At our last meeting, which was also our most intimate grouping of professionals, John Hunt of WOLF-AM, and a member of PCA, led the group in discussing the topic of ethics... and it turns out that even in business we tend to view it differently than in our personal lives. It's a topic that we previously discussed in 2012, so it was good to revisit it.

Permaculture Ethics
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On our PCA website we have a Code of Ethics that's been a standard for the organization since it was formed in 1995. It's the most visited page on the site, which means we must be touching upon some beliefs and thoughts of professionals all across the country.

As the conversation began, we dealt with the issue of what should be done when we see that clients we're working with aren't quite following the rules, sometimes on the verge of illegal behavior. A few members felt that we should be turning in our clients, while others felt that not only wasn't their responsibility but could be damaging to their long term careers. This led to a discussion of degrees of illegality, intent, and what roles consultants either should or could play in minimizing errors or having to come to grips with taking other actions.

One of our members talked about having to drop a long time client because he'd always known part of what the client was doing was inherently dishonest, but it had never touched his business until recent changes in tax preparer rules. Suddenly he realized he would have direct liability and rather than having to become an agent of the government as far as being an informant he decided to step away. A few other members talked about having to do the same type of thing, which shows that all of our members had personal ethics that superseded the sometimes dodgy world of business ethics.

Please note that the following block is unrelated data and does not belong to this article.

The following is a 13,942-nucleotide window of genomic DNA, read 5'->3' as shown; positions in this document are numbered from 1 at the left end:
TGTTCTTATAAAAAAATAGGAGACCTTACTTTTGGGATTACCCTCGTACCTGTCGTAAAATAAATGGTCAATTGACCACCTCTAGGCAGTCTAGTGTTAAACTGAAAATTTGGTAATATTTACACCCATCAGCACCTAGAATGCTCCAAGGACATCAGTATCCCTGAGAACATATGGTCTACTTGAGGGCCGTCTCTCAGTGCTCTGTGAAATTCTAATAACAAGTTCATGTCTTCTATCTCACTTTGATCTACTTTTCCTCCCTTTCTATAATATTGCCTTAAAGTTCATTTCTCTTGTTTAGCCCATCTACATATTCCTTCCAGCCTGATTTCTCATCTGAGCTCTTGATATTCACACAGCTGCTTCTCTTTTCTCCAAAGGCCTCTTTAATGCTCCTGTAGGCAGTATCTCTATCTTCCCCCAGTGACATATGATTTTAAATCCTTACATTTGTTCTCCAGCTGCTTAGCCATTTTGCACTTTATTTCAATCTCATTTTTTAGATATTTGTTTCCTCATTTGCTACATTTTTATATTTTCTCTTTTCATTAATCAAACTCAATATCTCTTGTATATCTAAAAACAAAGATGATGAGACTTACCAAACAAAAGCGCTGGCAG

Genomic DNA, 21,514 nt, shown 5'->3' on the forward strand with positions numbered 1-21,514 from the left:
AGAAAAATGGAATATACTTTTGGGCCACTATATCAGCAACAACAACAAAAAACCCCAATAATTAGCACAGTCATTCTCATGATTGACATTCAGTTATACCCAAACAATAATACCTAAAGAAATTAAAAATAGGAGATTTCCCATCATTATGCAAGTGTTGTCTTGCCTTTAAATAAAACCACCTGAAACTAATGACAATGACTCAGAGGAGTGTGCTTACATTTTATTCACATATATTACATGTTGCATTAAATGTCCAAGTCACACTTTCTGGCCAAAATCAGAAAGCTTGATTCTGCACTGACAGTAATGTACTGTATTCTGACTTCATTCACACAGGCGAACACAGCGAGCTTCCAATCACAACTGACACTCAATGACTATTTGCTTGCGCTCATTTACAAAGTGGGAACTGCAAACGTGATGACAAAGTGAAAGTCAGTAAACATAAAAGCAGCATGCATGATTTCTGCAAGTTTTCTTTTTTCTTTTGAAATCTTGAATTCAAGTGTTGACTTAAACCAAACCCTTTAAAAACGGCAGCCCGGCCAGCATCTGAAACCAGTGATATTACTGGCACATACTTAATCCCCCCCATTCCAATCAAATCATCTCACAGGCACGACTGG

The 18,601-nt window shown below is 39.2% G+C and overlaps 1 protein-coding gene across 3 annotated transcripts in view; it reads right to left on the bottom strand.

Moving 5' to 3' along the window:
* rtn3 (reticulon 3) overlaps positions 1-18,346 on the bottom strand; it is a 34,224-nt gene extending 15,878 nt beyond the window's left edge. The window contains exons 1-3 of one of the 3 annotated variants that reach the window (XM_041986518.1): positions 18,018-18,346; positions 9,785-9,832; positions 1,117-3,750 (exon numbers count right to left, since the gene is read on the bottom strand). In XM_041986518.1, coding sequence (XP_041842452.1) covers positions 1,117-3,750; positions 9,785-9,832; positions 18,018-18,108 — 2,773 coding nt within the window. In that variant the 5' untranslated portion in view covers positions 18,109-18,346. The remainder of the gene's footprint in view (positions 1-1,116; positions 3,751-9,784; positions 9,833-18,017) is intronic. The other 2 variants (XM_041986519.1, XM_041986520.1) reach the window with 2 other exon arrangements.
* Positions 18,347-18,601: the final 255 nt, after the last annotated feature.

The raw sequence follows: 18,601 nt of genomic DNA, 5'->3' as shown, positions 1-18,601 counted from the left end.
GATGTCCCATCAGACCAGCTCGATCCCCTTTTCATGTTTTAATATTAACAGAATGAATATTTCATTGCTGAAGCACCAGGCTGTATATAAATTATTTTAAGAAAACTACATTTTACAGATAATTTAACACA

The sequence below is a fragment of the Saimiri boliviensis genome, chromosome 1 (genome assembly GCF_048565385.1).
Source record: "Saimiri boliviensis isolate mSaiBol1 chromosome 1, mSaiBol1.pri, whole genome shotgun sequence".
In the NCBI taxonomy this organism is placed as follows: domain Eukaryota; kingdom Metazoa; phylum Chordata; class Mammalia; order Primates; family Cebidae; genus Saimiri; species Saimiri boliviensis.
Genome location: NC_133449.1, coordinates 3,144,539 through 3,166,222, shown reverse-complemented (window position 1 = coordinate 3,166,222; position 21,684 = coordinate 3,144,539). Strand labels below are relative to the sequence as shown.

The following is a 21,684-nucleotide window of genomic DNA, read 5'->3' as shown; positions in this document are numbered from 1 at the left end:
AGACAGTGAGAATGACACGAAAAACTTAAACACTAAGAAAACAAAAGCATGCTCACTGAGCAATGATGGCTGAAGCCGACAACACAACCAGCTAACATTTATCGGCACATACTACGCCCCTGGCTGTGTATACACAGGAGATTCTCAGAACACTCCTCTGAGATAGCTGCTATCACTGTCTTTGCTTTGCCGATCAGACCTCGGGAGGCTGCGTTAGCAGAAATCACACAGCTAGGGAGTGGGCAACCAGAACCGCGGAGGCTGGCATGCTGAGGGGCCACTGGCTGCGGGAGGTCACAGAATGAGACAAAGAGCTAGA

Another member talked about providing something for a client, only to have that client cancel the contract and take that proposal to someone else, who did it almost word for word. He found his way of confronting both the client & the other contractor for their lack of ethics, but learned a valuable lesson in the process. Once again, a number of our members had suffered similar events over the course of doing business, and it left all of us just a little less trusting but infinitely wiser.

What we all walked away with was the reality that even if one has died and true personal ethics, sometimes when it comes to business you're going to be challenged between the two ideas of doing what's necessary versus doing what's right, but there's a lot of gray area in the middle.  What will you do for money? At what point do you realize you have to end your association, if any? What's your responsibility to the greater good versus your responsibility to yourself, your livelihood and family?

These aren't always easy questions, but I feel comforted that our members are all on the right path.

 

 

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